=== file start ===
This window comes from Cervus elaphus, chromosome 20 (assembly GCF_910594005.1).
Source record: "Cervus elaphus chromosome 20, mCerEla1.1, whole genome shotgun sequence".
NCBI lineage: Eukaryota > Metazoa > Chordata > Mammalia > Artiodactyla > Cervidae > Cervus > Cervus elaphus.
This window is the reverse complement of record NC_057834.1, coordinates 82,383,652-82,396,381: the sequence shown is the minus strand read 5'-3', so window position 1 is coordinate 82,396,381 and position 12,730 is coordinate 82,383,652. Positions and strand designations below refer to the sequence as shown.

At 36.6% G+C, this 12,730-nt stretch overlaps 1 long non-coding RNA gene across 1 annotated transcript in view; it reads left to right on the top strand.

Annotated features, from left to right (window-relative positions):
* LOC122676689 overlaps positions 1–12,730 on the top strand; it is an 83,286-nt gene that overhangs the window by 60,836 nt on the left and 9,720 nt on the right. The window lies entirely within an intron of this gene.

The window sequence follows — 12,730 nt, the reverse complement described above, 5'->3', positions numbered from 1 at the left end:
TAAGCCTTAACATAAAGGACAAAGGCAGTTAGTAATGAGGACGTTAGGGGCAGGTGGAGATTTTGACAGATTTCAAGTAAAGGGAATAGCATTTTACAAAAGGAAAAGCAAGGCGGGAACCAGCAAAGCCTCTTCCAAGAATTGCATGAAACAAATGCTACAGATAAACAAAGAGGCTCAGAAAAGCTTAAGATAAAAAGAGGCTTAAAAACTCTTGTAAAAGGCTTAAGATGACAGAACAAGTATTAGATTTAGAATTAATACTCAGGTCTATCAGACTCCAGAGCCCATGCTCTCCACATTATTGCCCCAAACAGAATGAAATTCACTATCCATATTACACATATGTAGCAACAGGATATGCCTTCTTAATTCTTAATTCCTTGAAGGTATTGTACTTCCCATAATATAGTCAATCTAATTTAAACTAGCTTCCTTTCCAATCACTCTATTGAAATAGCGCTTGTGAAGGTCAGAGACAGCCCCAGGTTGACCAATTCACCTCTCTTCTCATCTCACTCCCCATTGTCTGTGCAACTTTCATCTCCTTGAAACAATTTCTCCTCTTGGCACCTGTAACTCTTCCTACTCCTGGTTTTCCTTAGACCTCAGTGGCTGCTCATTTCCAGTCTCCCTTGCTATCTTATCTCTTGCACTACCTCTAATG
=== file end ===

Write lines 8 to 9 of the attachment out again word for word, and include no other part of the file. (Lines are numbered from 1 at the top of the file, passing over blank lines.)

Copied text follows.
The window sequence follows — 12,730 nt, the reverse complement described above, 5'->3', positions numbered from 1 at the left end:
TAAGCCTTAACATAAAGGACAAAGGCAGTTAGTAATGAGGACGTTAGGGGCAGGTGGAGATTTTGACAGATTTCAAGTAAAGGGAATAGCATTTTACAAAAGGAAAAGCAAGGCGGGAACCAGCAAAGCCTCTTCCAAGAATTGCATGAAACAAATGCTACAGATAAACAAAGAGGCTCAGAAAAGCTTAAGATAAAAAGAGGCTTAAAAACTCTTGTAAAAGGCTTAAGATGACAGAACAAGTATTAGATTTAGAATTAATACTCAGGTCTATCAGACTCCAGAGCCCATGCTCTCCACATTATTGCCCCAAACAGAATGAAATTCACTATCCATATTACACATATGTAGCAACAGGATATGCCTTCTTAATTCTTAATTCCTTGAAGGTATTGTACTTCCCATAATATAGTCAATCTAATTTAAACTAGCTTCCTTTCCAATCACTCTATTGAAATAGCGCTTGTGAAGGTCAGAGACAGCCCCAGGTTGACCAATTCACCTCTCTTCTCATCTCACTCCCCATTGTCTGTGCAACTTTCATCTCCTTGAAACAATTTCTCCTCTTGGCACCTGTAACTCTTCCTACTCCTGGTTTTCCTTAGACCTCAGTGGCTGCTCATTTCCAGTCTCCCTTGCTATCTTATCTCTTGCACTACCTCTAATG